New projections from the World Health Organization paint a worsening future for the months ahead if Ebola is not properly contained, suggesting that the caseload will total more than 20,000 by November. The new data also unseats the common perception that Ebola has a disproportionate impact on women, instead finding that the epidemic has affected men and women in roughly equal numbers.
A separate analysis, from the U.S. Centers for Disease Control and Prevention Tuesday, projects the caseload could be even higher—between 8,000 and 21,000 by the end of September in Sierra Leone and Liberia alone. The CDC calculations assume a vast number of cases have been underreported. A scaled up Ebola response, rolled out by the White House last week alongside other international aid, may render the devastating projections from both groups less likely. The new figures, however, will help public health experts better understand the spread of the disease, who is getting sick and what it will take to reverse the trend of infections. “It’s definitely still possible to reverse the epidemic,” says Tom Frieden, the director of CDC. The CDC model comes from a new online tool that responders in west Africa could use to model what might happen in various Ebola scenarios.
“Today the modeling coming out from WHO and CDC certainly show what can happen if we don’t inject a large bolus of international assistance,” Beth Cameron, a U.S. National Security Council staff member, said at an Ebola conference held at Georgetown University today. The U.S. response is “going to make a big difference,” Ellen Johnson Sirleaf, president of Liberia, said in video remarks at the Georgetown conference.
The new numbers come six months after the WHO first published formal notification of the Ebola outbreak in Guinea on its website. The disease is spread by personal contact with the bodily fluids of patients, often in a caregiving setting or during traditional funeral rites. So far there have been 2,803 deaths in this outbreak, with 5,843 cases. Among the patients were 337 health care workers. More than 181 health care professionals have died.
Reported Ebola cases in Liberia have been doubling every two to three weeks and those in Sierra Leone double every 30 to 40 days, CDC reports in its Morbidity and Mortality Weekly Report. WHO’s analysis, in the New England Journal of Medicine, also finds that to date, Guinea, Liberia and Sierra Leone have an Ebola death rate of about 71 percent—much higher than earlier projections that totaled around 50 percent. In hospital care settings where patients receive electrolyte replacement and rehydration, however, survival rates are higher.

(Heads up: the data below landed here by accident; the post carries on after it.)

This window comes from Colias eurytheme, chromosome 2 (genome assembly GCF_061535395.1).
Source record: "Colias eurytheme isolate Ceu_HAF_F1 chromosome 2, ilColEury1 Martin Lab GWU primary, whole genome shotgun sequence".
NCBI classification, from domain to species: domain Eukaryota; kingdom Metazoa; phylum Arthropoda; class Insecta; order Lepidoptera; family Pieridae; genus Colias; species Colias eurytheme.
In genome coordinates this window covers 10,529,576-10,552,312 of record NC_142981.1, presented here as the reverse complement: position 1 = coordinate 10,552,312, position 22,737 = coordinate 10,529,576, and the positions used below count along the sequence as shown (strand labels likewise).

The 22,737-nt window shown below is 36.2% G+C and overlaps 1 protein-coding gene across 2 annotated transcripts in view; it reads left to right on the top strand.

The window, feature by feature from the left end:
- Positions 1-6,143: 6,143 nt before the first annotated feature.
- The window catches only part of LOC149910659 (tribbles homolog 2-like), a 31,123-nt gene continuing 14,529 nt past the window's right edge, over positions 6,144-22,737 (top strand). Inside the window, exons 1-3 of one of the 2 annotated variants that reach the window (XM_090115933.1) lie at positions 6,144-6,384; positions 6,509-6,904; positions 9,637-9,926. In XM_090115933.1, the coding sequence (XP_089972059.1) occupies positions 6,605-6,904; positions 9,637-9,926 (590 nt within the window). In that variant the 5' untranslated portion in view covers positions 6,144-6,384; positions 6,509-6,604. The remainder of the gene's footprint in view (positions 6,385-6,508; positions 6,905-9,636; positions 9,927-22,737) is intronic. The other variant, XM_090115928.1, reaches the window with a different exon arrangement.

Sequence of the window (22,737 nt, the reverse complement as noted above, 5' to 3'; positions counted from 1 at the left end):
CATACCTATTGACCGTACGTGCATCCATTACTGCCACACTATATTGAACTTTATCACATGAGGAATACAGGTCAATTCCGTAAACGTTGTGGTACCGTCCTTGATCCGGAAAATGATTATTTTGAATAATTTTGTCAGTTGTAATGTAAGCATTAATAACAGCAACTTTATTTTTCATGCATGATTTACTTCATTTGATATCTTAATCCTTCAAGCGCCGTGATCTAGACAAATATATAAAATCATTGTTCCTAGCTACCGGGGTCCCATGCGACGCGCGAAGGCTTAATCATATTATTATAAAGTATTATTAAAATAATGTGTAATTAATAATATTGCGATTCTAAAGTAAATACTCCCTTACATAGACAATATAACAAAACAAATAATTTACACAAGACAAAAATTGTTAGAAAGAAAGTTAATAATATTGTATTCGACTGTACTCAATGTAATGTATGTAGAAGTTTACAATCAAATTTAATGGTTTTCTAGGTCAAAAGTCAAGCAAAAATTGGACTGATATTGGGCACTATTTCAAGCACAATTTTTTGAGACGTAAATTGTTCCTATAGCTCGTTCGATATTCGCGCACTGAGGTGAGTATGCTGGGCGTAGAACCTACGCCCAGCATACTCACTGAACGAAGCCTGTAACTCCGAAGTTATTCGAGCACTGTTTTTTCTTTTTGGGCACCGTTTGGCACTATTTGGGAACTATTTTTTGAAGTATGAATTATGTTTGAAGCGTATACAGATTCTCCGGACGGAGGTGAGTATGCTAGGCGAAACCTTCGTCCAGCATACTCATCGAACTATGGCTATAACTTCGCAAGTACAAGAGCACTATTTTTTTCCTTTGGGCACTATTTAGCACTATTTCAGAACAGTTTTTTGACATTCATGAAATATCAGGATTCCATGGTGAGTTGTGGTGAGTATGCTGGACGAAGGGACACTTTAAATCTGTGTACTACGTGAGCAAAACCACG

The epidemic, which now has a firm hold on cities in Liberia and Sierra Leone, is more challenging to stamp out than prior outbreaks that raged in isolated areas and burned themselves out, says Daniel Lucey, a professor of microbiology and immunology at Georgetown University Medical Center, who recently returned from caring for Ebola patients in Sierra Leone. “This time the control methods are not effective, and in my own opinion they’re not going to be effective in Monrovia [Liberia] or Freetown [Sierra Leone],” he said at the Georgetown Ebola conference. “It’s something different. It’s urban Ebola.”
WHO Tuesday also put out country-by-country reports on Ebola. Liberia, where the cases are continuing to increase exponentially, has the most formidable Ebola obstacles and highest death toll. During one 24-hour period last week 113 new cases were reported, and 14 of the country’s 15 counties now report cases. WHO projections suggest that Liberia could have 9,890 cases by November 2—dwarfing the projected caseloads in Sierra Leone or Guinea, which together would total about 11,000. “Without drastic improvements in control measures,” the report concluded, “the number of cases of and deaths from [Ebola] are expected to continue increasing from hundreds to thousands per week in the coming months.” Moreover, the Ebola epidemic has severely hampered daily life and economic activities in Liberia. “We expect the economic impact to be severe,” Sirleaf said.
Yet there were some positive notes in the international assessments. Nigeria and Senegal’s caseloads, for example, are both stable. Senegal has had no new cases during the past three weeks and if it remains Ebola-free for the next 21 days WHO can declare its outbreak over. Nigeria, meanwhile, has limited its outbreak to 15 confirmed cases in Lagos and 4 in Port Harcourt, without any further spread. “If Nigeria can control an outbreak caused by such a deadly and highly contagious virus from the start, any country in the world can do the same,” WHO wrote.
Still, the epidemic, which has rapidly outpaced available health care resources, is also hard to track accurately and no one can predict with certainty how the outbreaks will evolve. Even knowing the true caseload and finding all patients remains challenging. In Monrovia, Liberia’s capital, “the true number of deaths will likely never be known,” WHO wrote—some of the bodies have simply been thrown into the two nearby rivers.